Ikhlas Khan then attacked Dilavar Khan to seize control of Bijapur. However, he was defeated and Dilavar Khan became the supreme ruler from 1582 to 1591. He was the last regent of Ibrahi.
Ibrahim Adil Shah's reign
The fifth king of the Adil Shahi dynasty is known in Indian history as Jagadguru Badshah. He tried to create cultural harmony between the Shias and the Sunnis and between Hindus and Muslims through music. He loved the art form, played musical instruments, sang and composed praises of Hindu deities Saraswati and Ganapati. He claimed that his father was the divine Ganapati and mother the Holy Saraswati. For him, the Tanpura personified learning – "Ibrahim the tanpurawala became learned due to grace of god, living in the city of Vidyanagari" (Vidyanagari is the earlier name of Bijapur.) He composed poems on his wife Chand Sultana, his Tanpura Motikhan and his elephant Atish Khan.
Ibrahim II publicly declared that all he wanted was Vidya or learning, music, and Guruseva (serving the teacher). He was a devotee of Hazrat Banda Nawaj, the Sufi saint of Gulbarga. He composed a prayer to him to bestow Vidya or learning and charitable disposition.
He founded a new township at Navraspur to give concrete shape to his idea of a musical city. He had a temple built inside the precincts of the palace that still exists.
Bijapur attracted the period's best musicians and dancers because the king was famous as a great connoisseur and patron of music.
Ibrahim II wrote the book Kitab-e-Navras (Book of Nine Rasas) in Dakhani. It is a collection of 59 poems and 17 couplets. According to his court-poet Zuhuri, he wrote it to introduce the theory of nine Rasas, which occupies an important place in Indian aesthetics, to acquaint people who knew only the Persian ethos. The book opens with a prayer to Saraswati, the Goddess of learning.
bhaka nyari nyari bhava ek
kaha turuk kaha barahaman
"Whether a Turk (Muslim) or a Brahmin with different language—emotion is the same."
nouras soor juga joti ani saroguni
yusat sarasuti mata
ibrahim parasada bhayi dooni
"Oh mother Saraswati! Since you have blessed Ibrahim, his work Navras will last for long"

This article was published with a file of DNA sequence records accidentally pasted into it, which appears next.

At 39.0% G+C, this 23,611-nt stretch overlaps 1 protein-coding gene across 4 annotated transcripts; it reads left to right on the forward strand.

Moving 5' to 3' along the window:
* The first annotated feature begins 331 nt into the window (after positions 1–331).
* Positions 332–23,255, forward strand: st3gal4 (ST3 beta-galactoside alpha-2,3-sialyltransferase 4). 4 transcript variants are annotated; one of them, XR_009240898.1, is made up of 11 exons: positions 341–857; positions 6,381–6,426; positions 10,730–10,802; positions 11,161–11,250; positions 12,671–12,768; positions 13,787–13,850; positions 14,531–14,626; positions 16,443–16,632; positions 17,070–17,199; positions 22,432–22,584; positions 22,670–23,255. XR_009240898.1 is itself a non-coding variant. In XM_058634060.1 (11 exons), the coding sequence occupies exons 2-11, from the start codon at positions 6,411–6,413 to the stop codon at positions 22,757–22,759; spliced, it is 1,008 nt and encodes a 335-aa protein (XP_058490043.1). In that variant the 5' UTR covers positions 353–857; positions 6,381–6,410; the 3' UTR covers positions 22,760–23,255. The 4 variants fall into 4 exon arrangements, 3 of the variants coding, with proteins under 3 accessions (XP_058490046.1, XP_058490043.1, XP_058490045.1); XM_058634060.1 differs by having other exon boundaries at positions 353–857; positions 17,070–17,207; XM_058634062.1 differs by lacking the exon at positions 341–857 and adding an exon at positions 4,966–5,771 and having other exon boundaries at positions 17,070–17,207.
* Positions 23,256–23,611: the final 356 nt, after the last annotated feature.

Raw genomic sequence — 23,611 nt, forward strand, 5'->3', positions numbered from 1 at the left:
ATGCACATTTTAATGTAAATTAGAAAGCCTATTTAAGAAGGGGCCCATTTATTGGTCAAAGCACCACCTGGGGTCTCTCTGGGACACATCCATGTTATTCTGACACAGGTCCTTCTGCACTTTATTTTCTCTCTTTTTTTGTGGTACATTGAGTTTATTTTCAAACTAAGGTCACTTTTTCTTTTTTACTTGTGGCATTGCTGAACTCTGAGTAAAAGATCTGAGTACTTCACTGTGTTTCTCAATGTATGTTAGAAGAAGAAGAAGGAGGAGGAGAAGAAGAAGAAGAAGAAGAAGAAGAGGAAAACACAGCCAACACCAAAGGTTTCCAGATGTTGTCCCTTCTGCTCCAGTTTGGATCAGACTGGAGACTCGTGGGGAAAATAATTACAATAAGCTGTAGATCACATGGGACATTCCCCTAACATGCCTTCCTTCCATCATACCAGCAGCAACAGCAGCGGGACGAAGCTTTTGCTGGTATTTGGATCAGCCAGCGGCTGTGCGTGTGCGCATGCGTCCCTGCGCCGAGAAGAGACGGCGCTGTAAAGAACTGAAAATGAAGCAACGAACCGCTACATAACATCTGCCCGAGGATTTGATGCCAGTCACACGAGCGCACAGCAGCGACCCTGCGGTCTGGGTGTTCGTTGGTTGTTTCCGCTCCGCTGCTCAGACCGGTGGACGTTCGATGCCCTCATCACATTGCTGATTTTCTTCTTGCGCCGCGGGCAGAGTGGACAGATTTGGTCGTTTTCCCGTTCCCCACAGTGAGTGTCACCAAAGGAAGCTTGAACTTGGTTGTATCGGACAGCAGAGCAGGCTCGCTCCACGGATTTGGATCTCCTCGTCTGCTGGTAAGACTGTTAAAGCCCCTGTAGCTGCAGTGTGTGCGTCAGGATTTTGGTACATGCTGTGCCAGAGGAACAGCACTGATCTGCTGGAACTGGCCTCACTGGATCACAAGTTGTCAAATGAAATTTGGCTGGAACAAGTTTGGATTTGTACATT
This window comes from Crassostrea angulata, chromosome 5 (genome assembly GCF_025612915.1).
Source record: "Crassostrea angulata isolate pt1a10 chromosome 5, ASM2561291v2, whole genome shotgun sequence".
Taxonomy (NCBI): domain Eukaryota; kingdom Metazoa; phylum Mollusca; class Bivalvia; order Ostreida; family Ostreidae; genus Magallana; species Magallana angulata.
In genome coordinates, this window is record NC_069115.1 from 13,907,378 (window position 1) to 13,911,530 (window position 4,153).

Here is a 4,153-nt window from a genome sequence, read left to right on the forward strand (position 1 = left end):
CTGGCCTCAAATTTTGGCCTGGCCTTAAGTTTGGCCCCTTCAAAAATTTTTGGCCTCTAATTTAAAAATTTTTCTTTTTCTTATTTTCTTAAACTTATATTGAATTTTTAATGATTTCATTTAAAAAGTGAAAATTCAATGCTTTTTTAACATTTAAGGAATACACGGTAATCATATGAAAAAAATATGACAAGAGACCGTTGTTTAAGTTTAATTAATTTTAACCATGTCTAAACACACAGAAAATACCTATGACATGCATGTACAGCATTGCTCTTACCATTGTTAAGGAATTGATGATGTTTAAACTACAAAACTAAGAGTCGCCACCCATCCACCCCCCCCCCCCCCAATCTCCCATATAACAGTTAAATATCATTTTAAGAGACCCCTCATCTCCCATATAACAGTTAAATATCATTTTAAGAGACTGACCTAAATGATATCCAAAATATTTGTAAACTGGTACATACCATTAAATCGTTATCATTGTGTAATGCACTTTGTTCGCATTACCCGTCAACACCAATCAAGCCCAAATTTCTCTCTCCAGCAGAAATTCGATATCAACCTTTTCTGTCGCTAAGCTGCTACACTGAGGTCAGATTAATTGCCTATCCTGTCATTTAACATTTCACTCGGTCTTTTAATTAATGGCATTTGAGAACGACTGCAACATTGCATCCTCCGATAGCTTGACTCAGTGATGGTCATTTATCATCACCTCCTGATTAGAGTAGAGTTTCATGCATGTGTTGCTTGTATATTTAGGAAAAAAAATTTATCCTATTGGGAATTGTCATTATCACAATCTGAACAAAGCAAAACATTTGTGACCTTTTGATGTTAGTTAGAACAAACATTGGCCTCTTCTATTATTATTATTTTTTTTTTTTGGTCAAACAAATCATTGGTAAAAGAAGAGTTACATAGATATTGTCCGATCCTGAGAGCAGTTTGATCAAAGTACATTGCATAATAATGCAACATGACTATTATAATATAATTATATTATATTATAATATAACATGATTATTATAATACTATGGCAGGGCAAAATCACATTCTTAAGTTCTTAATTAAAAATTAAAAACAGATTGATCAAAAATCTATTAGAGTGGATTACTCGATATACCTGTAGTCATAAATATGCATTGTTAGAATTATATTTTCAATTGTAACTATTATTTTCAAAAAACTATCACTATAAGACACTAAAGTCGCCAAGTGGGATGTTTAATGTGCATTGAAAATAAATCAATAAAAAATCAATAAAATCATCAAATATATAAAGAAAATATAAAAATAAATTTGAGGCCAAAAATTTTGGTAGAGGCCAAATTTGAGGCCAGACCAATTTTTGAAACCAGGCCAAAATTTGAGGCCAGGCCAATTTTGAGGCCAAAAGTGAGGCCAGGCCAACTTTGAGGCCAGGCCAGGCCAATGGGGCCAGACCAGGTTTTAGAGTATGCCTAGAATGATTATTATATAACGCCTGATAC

Ali Adil Shah I
|Adil Shahi Rulers of Bijapur
Mohammed Adil Shah
- Farooqui Salma Ahmed, A Comprehensive History of Medieval India: Twelfth to the Mid-Eighteenth Century, (Dorling Kindersley, 2011), 176.
- Sen, Sailendra (2013). A Textbook of Medieval Indian History. Primus Books. p. 119. ISBN 978-9-38060-734-4.
- Schimmel, Annemarie (2004). Burzine K. Waghmar, ed. The Empire of the Great Mughals: History, Art and Culture. Corinne Attwood, translator. Reaktion Books. p. 39. ISBN 978-1-86189-185-3.
- Meri, Josef W., ed. (1 Nov 2005). Medieval Islamic Civilization: An Encyclopedia. Psychology Press. p. 108. ISBN 9780415966900.
- Stephen P. Blake (11 Feb 2013). Time in Early Modern Islam: Calendar, Ceremony, and Chronology in the Safavid, Mughal and Ottoman Empires. Cambridge University Press. p. 122. ISBN 9781139620321.
- Richard Maxwell Eaton (8 Mar 2015). The Sufis of Bijapur, 1300-1700: Social Roles of Sufis in Medieval India. Princeton University Press. p. 129. ISBN 9781400868155.
- Dr. Richard Pankhurst. "Great Habshis in Ethiopian/Indian history: History of the Ethiopian Diaspora, in India – Part IV". Retrieved 24 December 2006.
- Ravi Rikhye (7 March 2005). "The Wars & Campaigns of Ibrahim Adil Shahi II of Bijapur 1576–1627". Retrieved 24 December 2006.
- A Visit to Bijapur by H. S. Kaujalagi
- "Avalokana" a souvenir published by the Government of Karnataka
- Centenary souvenir published by the Bijapur Municipal Corporation
Media related to Ibrahim Adil Shah II at Wikimedia Commons